Customers have the exact same process to pay with bank accounts. They are able to select a bank account that they have previously connected to, such as Bank of America or Wells Fargo. They can select the currency (currently only USD is supported). When they click Pay Now the payment is sent to the merchant. If 2FA is enabled, they will need to provide the 2FA code before the funds are sent.

 

When funds are sent the merchant will receive an email notification. They can immediately see the transaction in their merchant portal as well as related statistics about this and other payments. Customers are also notified by email when a payment is sent. They can also log into their portal to see the payment information and status. Payment updates can also be integrated directly to the merchant backend system with our APIs.

 

Customers can also request refunds. The merchant is provided the tools to accept and execute a refund in crypto or cash or to deny the request.

 

34 

 

  

Industry Background and Trends

 

Industry Background

 

A blockchain, also known as a “distributed ledger technology,” is a sequential, ever-growing, time-stamped set of records that are grouped in blocks and maintained by disparate participants. Each block is interdependent, making alterations of records economically difficult if not outright impossible. A blockchain includes, but is not limited to, the following features:

 

  The blockchain is a decentralized and distributed digital ledger that is used to record and secure transactions across multiple computers.
     
  The transactions on the blockchain cannot be changed.
     
  All transactions on the blockchain can be verified and audited inexpensively by anyone.
     
  The blockchain confirms that each unit of value was transferred only once.
     
  A blockchain database consists of two kinds of records: transactions and blocks. Blocks hold batches of valid transactions that are hashed and encoded.
     
  Each block includes the hash of the prior block in the blockchain, linking the two.
     
  The linked blocks form a virtual “chain.”

 

The blockchain, being a globally distributed ledger running on millions of devices, is capable of recording transfers of anything of value. Transactions in money, equities, bonds, titles, deeds, contracts, and virtually all other kinds of assets can be implemented and stored securely, privately, and from peer to peer, because trust is established, not by powerful intermediaries like banks and governments, but by network consensus, cryptography, collaboration, and sophisticated code. For the first time in human history, two or more parties, be they businesses or individuals who may not even know each other, can forge agreements, make transactions, and build value without relying on intermediaries (such as banks, payment institutions, rating agencies and other third parties) to verify their identities, establish trust, or perform the critical business logic contracting, clearing, settling, and record-keeping tasks that are foundational to all forms of commerce.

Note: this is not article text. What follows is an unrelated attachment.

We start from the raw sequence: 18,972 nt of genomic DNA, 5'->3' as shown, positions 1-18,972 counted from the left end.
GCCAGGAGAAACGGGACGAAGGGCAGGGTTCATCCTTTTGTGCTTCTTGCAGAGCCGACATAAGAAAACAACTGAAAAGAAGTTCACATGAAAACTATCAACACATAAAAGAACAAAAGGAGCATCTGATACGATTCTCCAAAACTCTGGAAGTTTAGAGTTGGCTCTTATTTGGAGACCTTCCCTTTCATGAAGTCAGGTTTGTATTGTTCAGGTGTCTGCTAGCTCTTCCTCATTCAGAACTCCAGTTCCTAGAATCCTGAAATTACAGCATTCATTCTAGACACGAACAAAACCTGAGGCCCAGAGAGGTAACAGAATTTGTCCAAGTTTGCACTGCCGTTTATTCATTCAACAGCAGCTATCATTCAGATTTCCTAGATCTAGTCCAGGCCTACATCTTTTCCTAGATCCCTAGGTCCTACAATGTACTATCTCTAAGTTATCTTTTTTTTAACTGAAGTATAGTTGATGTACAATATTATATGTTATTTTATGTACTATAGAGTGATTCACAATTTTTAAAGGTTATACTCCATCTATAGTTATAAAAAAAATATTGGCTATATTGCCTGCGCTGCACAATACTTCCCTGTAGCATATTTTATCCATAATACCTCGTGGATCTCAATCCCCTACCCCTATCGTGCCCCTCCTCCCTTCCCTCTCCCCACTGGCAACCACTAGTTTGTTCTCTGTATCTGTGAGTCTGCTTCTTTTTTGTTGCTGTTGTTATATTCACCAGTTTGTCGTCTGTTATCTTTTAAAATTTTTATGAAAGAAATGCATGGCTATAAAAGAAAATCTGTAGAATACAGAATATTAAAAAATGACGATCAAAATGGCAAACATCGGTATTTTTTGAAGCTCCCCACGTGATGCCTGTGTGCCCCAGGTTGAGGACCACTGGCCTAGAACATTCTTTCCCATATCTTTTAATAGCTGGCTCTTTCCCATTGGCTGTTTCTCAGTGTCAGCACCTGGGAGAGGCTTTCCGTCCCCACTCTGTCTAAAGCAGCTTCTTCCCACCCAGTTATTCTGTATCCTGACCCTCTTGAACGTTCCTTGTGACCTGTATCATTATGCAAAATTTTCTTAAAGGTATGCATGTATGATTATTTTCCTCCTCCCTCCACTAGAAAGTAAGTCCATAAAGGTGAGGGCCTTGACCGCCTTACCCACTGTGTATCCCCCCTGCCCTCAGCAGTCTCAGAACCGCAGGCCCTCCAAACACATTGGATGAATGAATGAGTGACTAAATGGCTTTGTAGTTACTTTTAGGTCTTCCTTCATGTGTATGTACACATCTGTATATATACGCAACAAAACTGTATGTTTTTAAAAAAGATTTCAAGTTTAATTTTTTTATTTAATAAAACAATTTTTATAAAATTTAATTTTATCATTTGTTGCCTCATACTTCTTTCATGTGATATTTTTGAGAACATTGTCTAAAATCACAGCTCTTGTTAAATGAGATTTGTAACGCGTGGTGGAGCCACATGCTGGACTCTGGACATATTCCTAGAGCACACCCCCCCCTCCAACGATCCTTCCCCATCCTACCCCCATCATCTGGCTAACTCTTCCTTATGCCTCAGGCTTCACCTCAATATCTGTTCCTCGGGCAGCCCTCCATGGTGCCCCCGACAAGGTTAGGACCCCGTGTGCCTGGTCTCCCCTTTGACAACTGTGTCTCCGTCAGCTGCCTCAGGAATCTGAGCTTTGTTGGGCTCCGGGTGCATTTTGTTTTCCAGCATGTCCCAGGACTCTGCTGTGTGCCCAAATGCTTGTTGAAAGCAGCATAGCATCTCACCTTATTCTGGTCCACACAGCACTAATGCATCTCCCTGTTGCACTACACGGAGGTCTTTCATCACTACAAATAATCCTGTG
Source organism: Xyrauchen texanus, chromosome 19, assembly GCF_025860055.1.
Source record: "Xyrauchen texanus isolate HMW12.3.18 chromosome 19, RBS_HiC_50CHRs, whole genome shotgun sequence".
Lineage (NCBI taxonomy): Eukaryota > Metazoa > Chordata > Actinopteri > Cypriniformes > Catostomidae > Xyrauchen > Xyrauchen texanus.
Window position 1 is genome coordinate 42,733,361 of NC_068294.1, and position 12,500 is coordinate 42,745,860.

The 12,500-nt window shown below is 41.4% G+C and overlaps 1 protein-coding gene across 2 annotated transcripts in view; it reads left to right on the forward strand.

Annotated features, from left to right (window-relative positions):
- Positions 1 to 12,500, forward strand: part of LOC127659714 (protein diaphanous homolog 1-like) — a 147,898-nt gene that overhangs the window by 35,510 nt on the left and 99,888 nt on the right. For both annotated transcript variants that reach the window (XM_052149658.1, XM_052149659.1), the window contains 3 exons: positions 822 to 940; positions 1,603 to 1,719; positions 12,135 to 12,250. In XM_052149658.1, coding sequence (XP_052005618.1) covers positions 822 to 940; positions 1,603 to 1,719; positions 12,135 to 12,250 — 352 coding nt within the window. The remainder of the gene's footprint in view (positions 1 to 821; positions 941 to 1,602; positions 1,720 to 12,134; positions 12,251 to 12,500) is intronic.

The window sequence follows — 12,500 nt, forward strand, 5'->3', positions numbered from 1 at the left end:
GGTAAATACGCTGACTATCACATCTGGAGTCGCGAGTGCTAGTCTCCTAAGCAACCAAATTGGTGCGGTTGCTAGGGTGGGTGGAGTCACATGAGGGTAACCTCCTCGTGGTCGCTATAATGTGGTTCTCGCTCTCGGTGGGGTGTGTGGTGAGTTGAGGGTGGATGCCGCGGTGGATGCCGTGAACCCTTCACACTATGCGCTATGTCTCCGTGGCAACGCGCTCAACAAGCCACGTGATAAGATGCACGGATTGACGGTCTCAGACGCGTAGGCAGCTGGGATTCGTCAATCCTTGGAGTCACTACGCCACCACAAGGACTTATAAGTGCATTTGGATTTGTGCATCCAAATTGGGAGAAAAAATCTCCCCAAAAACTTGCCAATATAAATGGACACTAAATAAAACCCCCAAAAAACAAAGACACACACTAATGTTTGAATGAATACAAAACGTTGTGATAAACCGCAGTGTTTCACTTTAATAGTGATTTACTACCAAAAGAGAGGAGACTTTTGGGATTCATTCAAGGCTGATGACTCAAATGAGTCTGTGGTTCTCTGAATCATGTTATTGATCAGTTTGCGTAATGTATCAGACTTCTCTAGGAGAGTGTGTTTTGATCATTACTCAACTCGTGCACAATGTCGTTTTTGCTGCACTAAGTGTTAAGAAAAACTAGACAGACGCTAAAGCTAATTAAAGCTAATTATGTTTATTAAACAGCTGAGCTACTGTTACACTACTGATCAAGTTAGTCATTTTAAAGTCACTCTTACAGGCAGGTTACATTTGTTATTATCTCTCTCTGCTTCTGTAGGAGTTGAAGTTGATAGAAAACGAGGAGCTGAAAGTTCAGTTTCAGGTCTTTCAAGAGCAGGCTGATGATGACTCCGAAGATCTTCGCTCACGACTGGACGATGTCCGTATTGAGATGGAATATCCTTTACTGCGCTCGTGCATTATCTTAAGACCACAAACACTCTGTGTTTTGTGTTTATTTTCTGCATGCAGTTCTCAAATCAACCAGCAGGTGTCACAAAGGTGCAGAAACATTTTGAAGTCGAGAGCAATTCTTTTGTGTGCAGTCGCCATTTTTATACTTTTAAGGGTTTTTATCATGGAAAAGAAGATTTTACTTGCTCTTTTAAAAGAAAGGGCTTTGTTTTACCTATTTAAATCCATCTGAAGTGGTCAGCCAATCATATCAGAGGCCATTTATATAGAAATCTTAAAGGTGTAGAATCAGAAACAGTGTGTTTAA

Given the promise and risks associated of such a disruptive technology, many firms in all kinds of industries, such as banks, insurers, audit and other professional service firms, are investing in, and implementing, blockchain solutions, often to take advantage of the opportunities to reduce friction (which in the case of our user interface means fewer clicks for the user) and costs.

 

Blockchain Technologies for eCommerce Payments and Check-out Solutions

 

RocketFuel blockchain technologies are intended to solve many of the issues with traditional payment methods. By utilizing blockchain technology, our system will be designed to credit payments faster, with little or no transaction costs, and significantly more secure than current payment systems, while enabling consumers to retain more control over their data.

 

Traditional online and offline payment methods route transactions through banks, card-schemes and expensive clearing houses before the money is actually credited to the merchant’s account. In addition, the consumers must send and expose sensitive data online, making it vulnerable to hackers and fraudsters. The blockchain has the ability to provide solutions that can remove the need for third parties such as VISA, MasterCard, acquirers/banks and other intermediaries and make the payments faster, cheaper and more frictionless. Blockchain technologies enable the consumer to control his or her personal, sensitive data without the need to share payment credentials, personal information or other vulnerable data. This could remove the need for expensive and complex third-party anti-fraud tools, transaction monitoring software, and the like, eliminating the possibility for consumers to have their data stolen and mis-used, such as recently experienced in the Facebook data scandal.

 

We believe implementing blockchain technologies in the eCommerce industry will be game changing not only for the payment regimes but also for the way consumers interact with merchants and each other in a peer-to-peer environment, creating multiple benefits and opportunities for both the merchants and the consumers; as described below:

 

35